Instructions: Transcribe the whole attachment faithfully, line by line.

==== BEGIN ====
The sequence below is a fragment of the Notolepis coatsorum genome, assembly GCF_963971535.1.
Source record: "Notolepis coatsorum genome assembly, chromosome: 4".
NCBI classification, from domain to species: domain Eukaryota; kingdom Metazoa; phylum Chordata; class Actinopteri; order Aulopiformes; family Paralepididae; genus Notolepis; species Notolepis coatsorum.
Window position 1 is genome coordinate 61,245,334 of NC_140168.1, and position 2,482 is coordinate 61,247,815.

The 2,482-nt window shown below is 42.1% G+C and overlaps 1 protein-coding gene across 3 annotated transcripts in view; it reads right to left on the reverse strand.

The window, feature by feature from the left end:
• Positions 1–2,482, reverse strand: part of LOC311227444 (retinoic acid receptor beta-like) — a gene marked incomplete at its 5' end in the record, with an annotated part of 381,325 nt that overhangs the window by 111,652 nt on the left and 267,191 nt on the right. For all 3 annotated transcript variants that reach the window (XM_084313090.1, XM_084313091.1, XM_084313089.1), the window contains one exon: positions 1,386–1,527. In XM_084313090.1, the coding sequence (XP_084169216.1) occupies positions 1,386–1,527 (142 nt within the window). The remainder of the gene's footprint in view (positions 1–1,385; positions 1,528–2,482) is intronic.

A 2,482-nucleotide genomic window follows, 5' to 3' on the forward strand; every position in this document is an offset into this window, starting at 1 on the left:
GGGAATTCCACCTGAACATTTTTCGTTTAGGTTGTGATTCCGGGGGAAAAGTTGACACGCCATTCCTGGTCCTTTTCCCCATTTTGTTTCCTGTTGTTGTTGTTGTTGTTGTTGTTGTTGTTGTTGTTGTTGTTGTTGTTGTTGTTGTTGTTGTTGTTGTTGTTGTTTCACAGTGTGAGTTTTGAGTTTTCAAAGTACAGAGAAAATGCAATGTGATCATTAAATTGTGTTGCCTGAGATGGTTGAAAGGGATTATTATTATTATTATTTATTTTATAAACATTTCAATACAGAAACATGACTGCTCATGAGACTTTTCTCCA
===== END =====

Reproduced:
The sequence below is a fragment of the Notolepis coatsorum genome, assembly GCF_963971535.1.
Source record: "Notolepis coatsorum genome assembly, chromosome: 4".
NCBI classification, from domain to species: domain Eukaryota; kingdom Metazoa; phylum Chordata; class Actinopteri; order Aulopiformes; family Paralepididae; genus Notolepis; species Notolepis coatsorum.
Window position 1 is genome coordinate 61,245,334 of NC_140168.1, and position 2,482 is coordinate 61,247,815.

The 2,482-nt window shown below is 42.1% G+C and overlaps 1 protein-coding gene across 3 annotated transcripts in view; it reads right to left on the reverse strand.

The window, feature by feature from the left end:
• Positions 1–2,482, reverse strand: part of LOC311227444 (retinoic acid receptor beta-like) — a gene marked incomplete at its 5' end in the record, with an annotated part of 381,325 nt that overhangs the window by 111,652 nt on the left and 267,191 nt on the right. For all 3 annotated transcript variants that reach the window (XM_084313090.1, XM_084313091.1, XM_084313089.1), the window contains one exon: positions 1,386–1,527. In XM_084313090.1, the coding sequence (XP_084169216.1) occupies positions 1,386–1,527 (142 nt within the window). The remainder of the gene's footprint in view (positions 1–1,385; positions 1,528–2,482) is intronic.

A 2,482-nucleotide genomic window follows, 5' to 3' on the forward strand; every position in this document is an offset into this window, starting at 1 on the left:
GGGAATTCCACCTGAACATTTTTCGTTTAGGTTGTGATTCCGGGGGAAAAGTTGACACGCCATTCCTGGTCCTTTTCCCCATTTTGTTTCCTGTTGTTGTTGTTGTTGTTGTTGTTGTTGTTGTTGTTGTTGTTGTTGTTGTTGTTGTTGTTGTTGTTGTTGTTGTTTCACAGTGTGAGTTTTGAGTTTTCAAAGTACAGAGAAAATGCAATGTGATCATTAAATTGTGTTGCCTGAGATGGTTGAAAGGGATTATTATTATTATTATTTATTTTATAAACATTTCAATACAGAAACATGACTGCTCATGAGACTTTTCTCCA